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Induction vs. Synchronous Generators


this. One reason is power factor correction. We will explain this in depth later, but suffice to say at this juncture, induction generation works out to be most favorable when the generated load is small compared to your total plant load. Another reason is that the single stage turbine with an inexpensive, self-contained lubrication system is limited in its power producing capabilities. At higher powers more expensive multi-stage turbines and pressurized lubrication systems are required. The major advantage of the single stage steam turbine induction generator package is its simplicity: no gear, no pressure lube, simple controls, and simple connection to electric grid. Note: connection to grid is required for excitation. All these factors result in a relatively low cost package, which when applied in a simple topping application, results in extremely fast payback on investment.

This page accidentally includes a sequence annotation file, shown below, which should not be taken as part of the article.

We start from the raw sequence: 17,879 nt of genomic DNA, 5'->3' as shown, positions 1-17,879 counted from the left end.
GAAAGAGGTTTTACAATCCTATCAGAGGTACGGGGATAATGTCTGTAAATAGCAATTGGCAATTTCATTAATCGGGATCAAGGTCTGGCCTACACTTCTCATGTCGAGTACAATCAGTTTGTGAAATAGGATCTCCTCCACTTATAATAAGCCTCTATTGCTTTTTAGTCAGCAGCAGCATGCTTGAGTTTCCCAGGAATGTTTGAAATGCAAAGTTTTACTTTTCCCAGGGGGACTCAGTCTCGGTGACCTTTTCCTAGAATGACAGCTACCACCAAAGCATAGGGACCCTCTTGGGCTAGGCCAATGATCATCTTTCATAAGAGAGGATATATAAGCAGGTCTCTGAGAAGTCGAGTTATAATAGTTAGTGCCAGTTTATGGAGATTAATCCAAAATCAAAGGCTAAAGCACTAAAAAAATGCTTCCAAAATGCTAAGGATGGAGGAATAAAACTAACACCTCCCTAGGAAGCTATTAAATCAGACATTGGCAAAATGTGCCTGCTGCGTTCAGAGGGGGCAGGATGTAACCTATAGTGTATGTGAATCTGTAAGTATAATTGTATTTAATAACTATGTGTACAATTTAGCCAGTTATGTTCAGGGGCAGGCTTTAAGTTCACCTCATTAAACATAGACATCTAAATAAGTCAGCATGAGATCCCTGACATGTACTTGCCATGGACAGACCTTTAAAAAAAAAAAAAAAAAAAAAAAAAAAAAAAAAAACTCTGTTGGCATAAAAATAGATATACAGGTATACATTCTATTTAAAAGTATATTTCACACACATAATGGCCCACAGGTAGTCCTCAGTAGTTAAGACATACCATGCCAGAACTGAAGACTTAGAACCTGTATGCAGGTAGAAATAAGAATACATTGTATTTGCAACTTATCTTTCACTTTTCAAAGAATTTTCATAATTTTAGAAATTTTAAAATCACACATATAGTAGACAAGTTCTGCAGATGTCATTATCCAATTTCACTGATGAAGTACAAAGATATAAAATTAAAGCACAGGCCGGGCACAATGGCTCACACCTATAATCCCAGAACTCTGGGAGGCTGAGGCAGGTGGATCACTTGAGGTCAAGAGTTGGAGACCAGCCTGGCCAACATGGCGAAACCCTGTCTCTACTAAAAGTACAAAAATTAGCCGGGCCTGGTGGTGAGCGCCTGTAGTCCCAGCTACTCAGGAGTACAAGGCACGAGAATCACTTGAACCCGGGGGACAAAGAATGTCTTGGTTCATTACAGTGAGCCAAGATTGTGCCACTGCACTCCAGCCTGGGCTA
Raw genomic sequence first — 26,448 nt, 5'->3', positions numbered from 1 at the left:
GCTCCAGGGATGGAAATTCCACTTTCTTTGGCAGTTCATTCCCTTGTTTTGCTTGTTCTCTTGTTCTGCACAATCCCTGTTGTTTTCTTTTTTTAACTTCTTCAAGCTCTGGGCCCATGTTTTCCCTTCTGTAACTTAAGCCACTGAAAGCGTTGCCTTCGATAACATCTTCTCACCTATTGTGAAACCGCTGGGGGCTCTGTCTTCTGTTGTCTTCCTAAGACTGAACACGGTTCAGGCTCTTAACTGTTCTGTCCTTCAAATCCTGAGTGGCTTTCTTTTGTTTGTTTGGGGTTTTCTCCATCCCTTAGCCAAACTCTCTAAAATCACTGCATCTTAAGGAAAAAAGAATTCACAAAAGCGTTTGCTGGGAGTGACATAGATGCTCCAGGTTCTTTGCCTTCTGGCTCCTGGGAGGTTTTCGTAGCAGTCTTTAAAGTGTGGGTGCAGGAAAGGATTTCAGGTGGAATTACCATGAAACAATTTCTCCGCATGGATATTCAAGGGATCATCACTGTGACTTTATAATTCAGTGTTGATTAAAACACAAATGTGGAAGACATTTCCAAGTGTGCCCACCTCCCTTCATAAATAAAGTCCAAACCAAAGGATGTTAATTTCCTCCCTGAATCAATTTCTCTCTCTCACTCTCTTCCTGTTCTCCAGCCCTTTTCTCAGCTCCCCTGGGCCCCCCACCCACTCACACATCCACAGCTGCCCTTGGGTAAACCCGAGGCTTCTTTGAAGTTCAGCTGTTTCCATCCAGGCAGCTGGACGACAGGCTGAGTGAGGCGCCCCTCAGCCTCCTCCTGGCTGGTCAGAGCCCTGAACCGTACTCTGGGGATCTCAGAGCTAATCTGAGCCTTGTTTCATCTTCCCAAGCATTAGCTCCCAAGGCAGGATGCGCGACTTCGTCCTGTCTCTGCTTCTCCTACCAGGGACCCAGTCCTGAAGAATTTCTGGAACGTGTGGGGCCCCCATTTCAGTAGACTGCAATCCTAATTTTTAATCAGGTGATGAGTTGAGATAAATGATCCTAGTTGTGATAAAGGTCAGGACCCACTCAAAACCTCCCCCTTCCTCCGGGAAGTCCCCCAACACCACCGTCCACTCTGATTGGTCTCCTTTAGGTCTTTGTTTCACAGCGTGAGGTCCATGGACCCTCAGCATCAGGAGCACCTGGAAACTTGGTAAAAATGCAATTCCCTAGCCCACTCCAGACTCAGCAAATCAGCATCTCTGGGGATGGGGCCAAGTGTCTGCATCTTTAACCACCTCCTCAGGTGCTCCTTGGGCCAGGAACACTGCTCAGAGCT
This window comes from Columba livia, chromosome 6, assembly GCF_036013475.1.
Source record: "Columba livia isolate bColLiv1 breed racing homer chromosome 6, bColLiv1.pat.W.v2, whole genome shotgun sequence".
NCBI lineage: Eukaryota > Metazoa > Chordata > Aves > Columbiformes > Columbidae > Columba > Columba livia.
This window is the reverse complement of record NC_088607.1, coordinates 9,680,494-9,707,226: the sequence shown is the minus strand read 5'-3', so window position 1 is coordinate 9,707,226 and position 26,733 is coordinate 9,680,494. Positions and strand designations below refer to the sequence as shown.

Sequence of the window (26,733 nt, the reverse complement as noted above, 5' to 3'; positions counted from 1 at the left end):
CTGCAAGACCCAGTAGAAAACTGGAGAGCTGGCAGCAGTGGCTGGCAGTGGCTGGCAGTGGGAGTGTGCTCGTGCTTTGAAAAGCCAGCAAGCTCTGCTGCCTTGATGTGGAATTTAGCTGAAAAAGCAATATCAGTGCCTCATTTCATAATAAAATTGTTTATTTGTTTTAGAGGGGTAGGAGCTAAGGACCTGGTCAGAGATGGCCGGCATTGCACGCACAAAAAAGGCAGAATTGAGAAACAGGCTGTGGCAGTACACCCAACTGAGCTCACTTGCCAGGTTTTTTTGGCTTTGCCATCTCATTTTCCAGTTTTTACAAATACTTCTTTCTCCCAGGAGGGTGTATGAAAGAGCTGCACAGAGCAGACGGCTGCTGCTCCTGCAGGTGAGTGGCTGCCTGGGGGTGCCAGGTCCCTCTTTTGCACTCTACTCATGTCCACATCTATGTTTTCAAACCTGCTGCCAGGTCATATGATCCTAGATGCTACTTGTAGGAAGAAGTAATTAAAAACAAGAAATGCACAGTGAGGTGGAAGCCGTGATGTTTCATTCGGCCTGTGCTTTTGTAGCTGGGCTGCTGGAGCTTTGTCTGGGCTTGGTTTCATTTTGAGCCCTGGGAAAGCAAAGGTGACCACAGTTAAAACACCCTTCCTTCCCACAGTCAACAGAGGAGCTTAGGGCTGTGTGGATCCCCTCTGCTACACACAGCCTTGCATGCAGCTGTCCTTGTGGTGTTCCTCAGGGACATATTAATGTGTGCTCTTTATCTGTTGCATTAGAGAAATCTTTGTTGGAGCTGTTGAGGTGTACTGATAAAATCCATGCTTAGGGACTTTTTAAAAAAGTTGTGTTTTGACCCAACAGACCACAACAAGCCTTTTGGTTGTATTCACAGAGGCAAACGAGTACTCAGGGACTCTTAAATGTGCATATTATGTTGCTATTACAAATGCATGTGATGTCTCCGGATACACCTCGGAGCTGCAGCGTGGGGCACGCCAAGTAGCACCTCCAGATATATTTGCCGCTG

A synchronous generator runs at a constant speed and draws its excitation from a power source, external to, or independent of, the load or transmission network it is supplying. A synchronous generator has an exciter that enables the synchronous generator to produce its own "reactive" power and to also regulate its voltage.  Synchronous generators can operate in parallel with the utility, or in "stand-alone" or "island" mode. Synchronous generators in the <15 mw power range are only available as 4-pole (1800 RPM) units, are almost always geared, and require large pressure lube systems. Most synchronous packages over 1.0 mw are driven by multistage steam turbines and typically involve more sophisticated controls and monitoring equipment. Although more complex and costly, larger synchronous generators can have a lower cost per kw due to their economy of scale.